The University of Toronto provides a process that faculty members must initiate when they suspect a case of plagiarism. In the Department of Political Science, suspected evidence of plagiarism must be reported to the Chair.

A faculty member may not mark an assignment or assess a penalty if he or she finds evidence of plagiarism – the matter must be reported. The Chair, or Dean, will assess the penalty.

The following are some examples of plagiarism:

  1. Submitting as your own an assignment written by someone else.
  2. Quoting an author without indicating the source of the words.
  3. Using words, sentences, or paragraphs written by someone else and failing to place quotation marks around the material and reference the source and author. Using either quotation marks or reference alone is not sufficient. Both must be used!
  4. Adapting an author’s ideas or theme and using it as your own without referencing the original source.
  5. Seeking assistance from a friend or family member in respect to work you claim as your own.

If you are not sure whether you have committed plagiarism, it is better to ask a faculty member than risk discovery and be forced to accept an academic penalty.

Plagiarism is cheating. It is considered a serious offence against intellectual honesty and intellectual property. Penalties for an undergraduate can be severe.

At a minimum, a student is likely to receive a “0” mark for the assignment or test in question. But a further penalty is often assessed, such as a further reduction from the course mark or placing a permanent notation of the incident on an academic record.

Some website listed below on avoiding plagiarism:

How not to Plagiarize - available at : http://www.writing.utoronto.ca/advice/using-sources/how-not-to-plagiarize and http://www.writing.utoronto.ca/advice/using-sources/documentation

Other Advisory Material available at:

http://www.writing.utoronto.ca/


Here are some notable former U of T Political Science students:

  • Caroline Andrew, dean of social sciences, University of Ottawa
  • Ed Broadbent, legislator, former leader of the New Democratic Party
  • Lyn Betzner, deputy-minister, Government of Ontario
  • Julie Bristow, director, CBC
  • Ben Cashore, professor of Forestry, Yale University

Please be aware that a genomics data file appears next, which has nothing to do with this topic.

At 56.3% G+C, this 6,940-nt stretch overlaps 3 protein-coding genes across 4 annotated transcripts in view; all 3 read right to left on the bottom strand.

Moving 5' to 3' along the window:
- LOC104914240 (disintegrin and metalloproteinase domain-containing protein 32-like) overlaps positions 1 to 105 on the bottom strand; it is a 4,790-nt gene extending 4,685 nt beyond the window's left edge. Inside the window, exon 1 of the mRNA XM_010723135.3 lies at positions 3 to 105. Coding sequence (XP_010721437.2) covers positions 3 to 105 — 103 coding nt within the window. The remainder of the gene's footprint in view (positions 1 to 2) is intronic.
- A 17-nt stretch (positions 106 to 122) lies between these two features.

• Tony Clement, cabinet minister, Government of Canada
  • Matt Cohen, novelist
  • Alex Costy, director of humanitarian support in Afghanistan for the UN
  • Lise Doucet, broadcast journalist, BBC
  • David Docherty, President, Mount Royal University
  • Atom Egoyan, film-maker
  • Steve Goudge, judge, Ontario Court of Appeal
  • Peter Hall, professor of Government, Harvard University
  • Abby Hoffman, former track and field Olympian and activist
  • John Honderich, president of Torstar, publisher of the Toronto Star
  • Simca Jacobovici, film-maker and television documentary host
  • Vivek Krishnamurthy, Rhodes Scholar, clerking at Supreme Court of Canada
  • Joanna Nairn, debating world champion, clerking at the Supreme Court of Canada
  • Ann Peel, formerly world championship athlete, educator
  • Kent Roach, professor of Law, University of Toronto                                                                                               

Political Science graduates may be employed by:

  • Government Agencies
  • International Agencies
  • Law Firms (following extensive post-graduate studies)
  • Universities and Colleges
  • Consulting Firms
  • Newspapers/Media
  • Private Firms/Business
  • Banks
  • Lobbying Firms
  • Research Organizations
  • ...and many more

Employment Services - To access full-time opportunities (for up to two years after graduation), you must first attend the “Now that I’m Graduating What’s Next” orientation.  Drop by or call us at 905-828-5451 for more information, or visit the web site:

http://www.utm.utoronto.ca/careers/careers-by-major-political-science